Learning About Love

by Gabie Rudyte October 16, 2019 4 min read

neon letters spelling out the word love

“When we think we have been hurt by someone in the past, we build up defenses to protect ourselves from being hurt in the future. So the fearful past causes a fearful future and the past and future become one. We cannot love when we feel fear... When we release the fearful past and forgive everyone, we will experience total love and oneness with all.”
— GERALD G. JAMPOLSKY

Back in February of 2019, I got bit by a dog.

My best friend had adopted a pup from a shelter a few months prior. Being a senior dog, and having lived on the streets of New York City for quite a while, this poor guy had some aggression issues. Being the dog lover that I am, I agreed to take care of him while she was out of town.

One evening after our walk, I squatted down outside the apartment to clip off his leash. As my hand got closer to his collar, he suddenly snapped. Next thing I knew, his teeth have sunken into the fleshy part of my hand, where the thumb and index fingers meet. I freaked out and quickly pulled my hand out of his mouth. 

a picture of woman's hands

Overcome with panic and fear, I opened the door to the apartment and rushed to get some ice, while the dog sprinted into the living room. He was a small silky terrier, so the damage wasn't as big as it could've been with someone the size of a German Sheppard.

After this event had happened, and a few weeks have gone by, I realized that I became scared of petting dogs. All my life, I have been a huge dog lover and have never had a bad experience. However, after this incident, I could feel a sense of fear and anxiety creep up on me whenever I would go to pet a dog.

I've recently relocated from New York to Holland and have been staying with my family. My mom and her partner have a big, adorable Golden Retriever. This 7-year-old ball of fluff is the sweetest, loveliest, and the cutest dog you could ever meet.

One evening, I decided to take him for a walk. I put on my shoes, my jacket, and bent down to put on his leash. As my hand was getting closer to his neck, I felt a rush of fear.

'Don't be scared,' I thought. 'Cyrus is sweet. Relax. Don't be ridiculous.'

I've taken him on many walks since then, but every time my hand would get close to his neck, I would tense up. One lousy incident completely disrupted my sense of freedom and trust with dogs.

I'm absolutely fascinated with psychology and the human mind. Therefore, I kept thinking and re-playing this whole incident in my mind.

'I love dogs. Dogs are great. Cyrus is great' I'd say to myself. 'I understand that this once time accident was traumatizing, but come on, why would I let it affect all of my dog interactions moving forward? It was a one-time thing!'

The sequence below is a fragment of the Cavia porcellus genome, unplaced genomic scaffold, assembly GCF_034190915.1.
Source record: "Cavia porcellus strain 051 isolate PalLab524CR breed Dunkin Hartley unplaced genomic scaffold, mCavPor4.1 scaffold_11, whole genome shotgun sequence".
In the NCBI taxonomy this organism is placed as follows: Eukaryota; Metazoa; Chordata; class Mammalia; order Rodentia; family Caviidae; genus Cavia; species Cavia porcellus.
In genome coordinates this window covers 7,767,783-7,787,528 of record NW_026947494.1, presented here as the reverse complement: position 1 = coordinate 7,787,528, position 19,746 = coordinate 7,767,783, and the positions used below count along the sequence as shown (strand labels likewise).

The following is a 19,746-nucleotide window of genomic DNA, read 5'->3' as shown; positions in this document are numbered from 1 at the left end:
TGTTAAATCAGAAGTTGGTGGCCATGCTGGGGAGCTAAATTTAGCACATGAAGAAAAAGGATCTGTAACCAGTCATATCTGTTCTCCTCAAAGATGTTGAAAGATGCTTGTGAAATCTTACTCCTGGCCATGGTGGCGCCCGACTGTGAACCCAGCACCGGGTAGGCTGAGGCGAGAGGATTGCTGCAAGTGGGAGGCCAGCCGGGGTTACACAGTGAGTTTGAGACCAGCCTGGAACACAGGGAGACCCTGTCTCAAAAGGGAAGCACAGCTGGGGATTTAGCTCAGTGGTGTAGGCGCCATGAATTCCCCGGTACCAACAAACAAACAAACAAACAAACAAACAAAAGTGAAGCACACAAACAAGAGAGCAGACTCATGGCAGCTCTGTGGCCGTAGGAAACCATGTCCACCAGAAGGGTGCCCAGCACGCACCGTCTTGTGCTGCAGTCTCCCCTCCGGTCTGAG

I quickly had a profound realization.

WE DO THIS ALL THE TIME WITH RELATIONSHIPS.

a close up of womans eyes

You get hurt once in your life, and suddenly all the faith and trust in relationships disappear. We build up walls, have trust issues, and are scared to open up our hearts. We may have an incredible partner by our side, but continue to re-live our fear of being lied to, or cheated on, just because someone years ago hurt us.

More importantly, there is usually a specific situation/emotion/scenario that triggers this fear and anxiousness to come out. 

If your ex told you he was working late, when in reality he was unfaithful, your current partner saying he's working late could cause you to tense up. Rather than seeing the situation as it is: your partner sometimes has to work late, your deep pain gets triggered, and you start accusing him of cheating. 

This might sound slightly ridiculous for someone who hasn't experienced this particular scenario, but that's what we humans do. We take our hurt, trauma, and pain from one relationship, and drag it into the next.

One bad experience, re-lived day by day.

If you get food poisoning from a cheap restaurant across the street, what's the lesson here? Don't go back to the same restaurant! If we get "food poisoning" in a relationship, we imagine that every single relationship from this point forward will be the same.

Silly, huh?

You might be with the most beautiful and wonderful partner – and no matter how loyal, honest and loving they are with you, subconsciously you might be fearful that they will hurt you the same way someone else did.

Take a look at yourself.

We're always quick to judge others on their mistakes; however, what about us? We've made mistakes in our own lives, too. We've definitely messed up at one point or another!

What would it feel like if your partner didn't trust you, because of something that happened to them years ago? What would it feel like if you were the most trustworthy and faithful partner, but your loved one couldn't let go of their ex cheating on them, and thus would fearfully expect you to do the same?

It's incredibly eye-opening when we turn the tables and look at this from a different perspective. 

Clear our your baggage.

Rather than living in fear, and projecting our past onto someone else, we need to get rid of our baggage. Every new relationship should serve as a blank slate. No old fears, hurt, judgments, or expectations. 

I still have a small scar on my hand, from where the wound was. I will always remember this painful and unfortunate incident. However, that's all it was - one unfortunate incident.

We shouldn't drag the wounds of the past into our future.

Just because you once got food poisoning, doesn't mean you should be scared of restaurants. Just because you got hurt once, doesn't mean you should be scared of love.

Leave the hurt and pain of the past right where it belongs - in the past. Acknowledge your scars, think of the lessons you've learned, and leave it all behind. Don't miss out on something that could be magical and wonderful, just because of one bad incident.


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